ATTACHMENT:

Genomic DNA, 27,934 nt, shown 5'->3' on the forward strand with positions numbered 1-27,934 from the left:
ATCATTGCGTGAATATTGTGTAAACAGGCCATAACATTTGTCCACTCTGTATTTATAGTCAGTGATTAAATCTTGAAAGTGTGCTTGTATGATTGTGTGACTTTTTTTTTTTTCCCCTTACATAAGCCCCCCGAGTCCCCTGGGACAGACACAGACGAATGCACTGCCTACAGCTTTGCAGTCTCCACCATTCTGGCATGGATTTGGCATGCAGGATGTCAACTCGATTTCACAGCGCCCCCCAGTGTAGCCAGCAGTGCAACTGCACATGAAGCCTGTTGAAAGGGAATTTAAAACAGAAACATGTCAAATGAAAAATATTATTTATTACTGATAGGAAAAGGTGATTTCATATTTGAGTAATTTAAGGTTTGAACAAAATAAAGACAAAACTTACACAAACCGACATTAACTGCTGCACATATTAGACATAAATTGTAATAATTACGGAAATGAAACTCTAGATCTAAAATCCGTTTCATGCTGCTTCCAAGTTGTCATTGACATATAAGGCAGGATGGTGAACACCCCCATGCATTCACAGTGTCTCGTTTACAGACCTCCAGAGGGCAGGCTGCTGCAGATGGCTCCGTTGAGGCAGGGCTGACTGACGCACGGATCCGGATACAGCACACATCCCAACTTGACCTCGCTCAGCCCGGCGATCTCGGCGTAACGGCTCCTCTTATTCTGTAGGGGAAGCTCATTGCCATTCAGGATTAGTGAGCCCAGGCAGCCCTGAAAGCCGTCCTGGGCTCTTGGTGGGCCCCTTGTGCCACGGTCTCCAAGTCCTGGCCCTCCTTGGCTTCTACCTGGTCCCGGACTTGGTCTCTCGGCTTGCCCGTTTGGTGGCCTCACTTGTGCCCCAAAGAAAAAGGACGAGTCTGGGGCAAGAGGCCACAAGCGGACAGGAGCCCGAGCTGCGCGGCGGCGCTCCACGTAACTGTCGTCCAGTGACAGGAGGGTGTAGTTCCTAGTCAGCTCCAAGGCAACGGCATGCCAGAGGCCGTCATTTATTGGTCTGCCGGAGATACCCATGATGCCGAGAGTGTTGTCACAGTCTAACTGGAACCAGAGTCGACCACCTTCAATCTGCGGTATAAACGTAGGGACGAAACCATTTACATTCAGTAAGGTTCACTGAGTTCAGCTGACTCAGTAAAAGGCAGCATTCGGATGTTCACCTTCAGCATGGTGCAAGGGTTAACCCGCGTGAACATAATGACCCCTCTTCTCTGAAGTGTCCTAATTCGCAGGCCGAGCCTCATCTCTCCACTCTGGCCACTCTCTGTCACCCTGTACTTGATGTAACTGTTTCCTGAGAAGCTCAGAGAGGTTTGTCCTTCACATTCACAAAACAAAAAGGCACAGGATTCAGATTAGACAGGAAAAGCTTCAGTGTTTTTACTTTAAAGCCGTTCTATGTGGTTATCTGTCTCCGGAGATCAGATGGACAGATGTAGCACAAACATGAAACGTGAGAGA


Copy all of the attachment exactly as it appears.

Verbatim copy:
Genomic DNA, 27,934 nt, shown 5'->3' on the forward strand with positions numbered 1-27,934 from the left:
ATCATTGCGTGAATATTGTGTAAACAGGCCATAACATTTGTCCACTCTGTATTTATAGTCAGTGATTAAATCTTGAAAGTGTGCTTGTATGATTGTGTGACTTTTTTTTTTTTCCCCTTACATAAGCCCCCCGAGTCCCCTGGGACAGACACAGACGAATGCACTGCCTACAGCTTTGCAGTCTCCACCATTCTGGCATGGATTTGGCATGCAGGATGTCAACTCGATTTCACAGCGCCCCCCAGTGTAGCCAGCAGTGCAACTGCACATGAAGCCTGTTGAAAGGGAATTTAAAACAGAAACATGTCAAATGAAAAATATTATTTATTACTGATAGGAAAAGGTGATTTCATATTTGAGTAATTTAAGGTTTGAACAAAATAAAGACAAAACTTACACAAACCGACATTAACTGCTGCACATATTAGACATAAATTGTAATAATTACGGAAATGAAACTCTAGATCTAAAATCCGTTTCATGCTGCTTCCAAGTTGTCATTGACATATAAGGCAGGATGGTGAACACCCCCATGCATTCACAGTGTCTCGTTTACAGACCTCCAGAGGGCAGGCTGCTGCAGATGGCTCCGTTGAGGCAGGGCTGACTGACGCACGGATCCGGATACAGCACACATCCCAACTTGACCTCGCTCAGCCCGGCGATCTCGGCGTAACGGCTCCTCTTATTCTGTAGGGGAAGCTCATTGCCATTCAGGATTAGTGAGCCCAGGCAGCCCTGAAAGCCGTCCTGGGCTCTTGGTGGGCCCCTTGTGCCACGGTCTCCAAGTCCTGGCCCTCCTTGGCTTCTACCTGGTCCCGGACTTGGTCTCTCGGCTTGCCCGTTTGGTGGCCTCACTTGTGCCCCAAAGAAAAAGGACGAGTCTGGGGCAAGAGGCCACAAGCGGACAGGAGCCCGAGCTGCGCGGCGGCGCTCCACGTAACTGTCGTCCAGTGACAGGAGGGTGTAGTTCCTAGTCAGCTCCAAGGCAACGGCATGCCAGAGGCCGTCATTTATTGGTCTGCCGGAGATACCCATGATGCCGAGAGTGTTGTCACAGTCTAACTGGAACCAGAGTCGACCACCTTCAATCTGCGGTATAAACGTAGGGACGAAACCATTTACATTCAGTAAGGTTCACTGAGTTCAGCTGACTCAGTAAAAGGCAGCATTCGGATGTTCACCTTCAGCATGGTGCAAGGGTTAACCCGCGTGAACATAATGACCCCTCTTCTCTGAAGTGTCCTAATTCGCAGGCCGAGCCTCATCTCTCCACTCTGGCCACTCTCTGTCACCCTGTACTTGATGTAACTGTTTCCTGAGAAGCTCAGAGAGGTTTGTCCTTCACATTCACAAAACAAAAAGGCACAGGATTCAGATTAGACAGGAAAAGCTTCAGTGTTTTTACTTTAAAGCCGTTCTATGTGGTTATCTGTCTCCGGAGATCAGATGGACAGATGTAGCACAAACATGAAACGTGAGAGA